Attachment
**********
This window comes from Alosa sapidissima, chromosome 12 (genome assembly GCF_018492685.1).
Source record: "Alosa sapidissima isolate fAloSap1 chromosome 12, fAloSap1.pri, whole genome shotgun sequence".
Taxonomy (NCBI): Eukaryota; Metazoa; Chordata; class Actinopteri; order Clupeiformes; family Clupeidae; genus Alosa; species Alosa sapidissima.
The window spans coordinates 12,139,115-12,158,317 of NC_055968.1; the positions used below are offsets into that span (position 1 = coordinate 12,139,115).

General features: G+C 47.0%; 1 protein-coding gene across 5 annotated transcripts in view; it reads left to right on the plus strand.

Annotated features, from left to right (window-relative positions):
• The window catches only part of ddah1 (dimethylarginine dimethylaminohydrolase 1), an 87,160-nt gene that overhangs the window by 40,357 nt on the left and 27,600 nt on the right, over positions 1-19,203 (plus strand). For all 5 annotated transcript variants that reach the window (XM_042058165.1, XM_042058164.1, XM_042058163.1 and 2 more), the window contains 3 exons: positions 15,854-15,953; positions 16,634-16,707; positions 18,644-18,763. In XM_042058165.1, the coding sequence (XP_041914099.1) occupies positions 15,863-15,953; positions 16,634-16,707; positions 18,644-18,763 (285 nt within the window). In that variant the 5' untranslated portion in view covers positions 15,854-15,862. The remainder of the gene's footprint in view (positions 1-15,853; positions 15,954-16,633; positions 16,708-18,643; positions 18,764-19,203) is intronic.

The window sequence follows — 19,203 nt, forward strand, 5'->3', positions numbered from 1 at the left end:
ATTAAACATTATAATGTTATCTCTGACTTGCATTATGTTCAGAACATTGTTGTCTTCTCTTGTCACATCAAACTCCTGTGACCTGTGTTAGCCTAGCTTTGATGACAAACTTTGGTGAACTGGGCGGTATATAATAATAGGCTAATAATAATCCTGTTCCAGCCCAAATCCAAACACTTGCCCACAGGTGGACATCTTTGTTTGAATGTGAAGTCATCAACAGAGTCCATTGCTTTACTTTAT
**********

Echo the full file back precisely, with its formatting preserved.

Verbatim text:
This window comes from Alosa sapidissima, chromosome 12 (genome assembly GCF_018492685.1).
Source record: "Alosa sapidissima isolate fAloSap1 chromosome 12, fAloSap1.pri, whole genome shotgun sequence".
Taxonomy (NCBI): Eukaryota; Metazoa; Chordata; class Actinopteri; order Clupeiformes; family Clupeidae; genus Alosa; species Alosa sapidissima.
The window spans coordinates 12,139,115-12,158,317 of NC_055968.1; the positions used below are offsets into that span (position 1 = coordinate 12,139,115).

General features: G+C 47.0%; 1 protein-coding gene across 5 annotated transcripts in view; it reads left to right on the plus strand.

Annotated features, from left to right (window-relative positions):
• The window catches only part of ddah1 (dimethylarginine dimethylaminohydrolase 1), an 87,160-nt gene that overhangs the window by 40,357 nt on the left and 27,600 nt on the right, over positions 1-19,203 (plus strand). For all 5 annotated transcript variants that reach the window (XM_042058165.1, XM_042058164.1, XM_042058163.1 and 2 more), the window contains 3 exons: positions 15,854-15,953; positions 16,634-16,707; positions 18,644-18,763. In XM_042058165.1, the coding sequence (XP_041914099.1) occupies positions 15,863-15,953; positions 16,634-16,707; positions 18,644-18,763 (285 nt within the window). In that variant the 5' untranslated portion in view covers positions 15,854-15,862. The remainder of the gene's footprint in view (positions 1-15,853; positions 15,954-16,633; positions 16,708-18,643; positions 18,764-19,203) is intronic.

The window sequence follows — 19,203 nt, forward strand, 5'->3', positions numbered from 1 at the left end:
ATTAAACATTATAATGTTATCTCTGACTTGCATTATGTTCAGAACATTGTTGTCTTCTCTTGTCACATCAAACTCCTGTGACCTGTGTTAGCCTAGCTTTGATGACAAACTTTGGTGAACTGGGCGGTATATAATAATAGGCTAATAATAATCCTGTTCCAGCCCAAATCCAAACACTTGCCCACAGGTGGACATCTTTGTTTGAATGTGAAGTCATCAACAGAGTCCATTGCTTTACTTTAT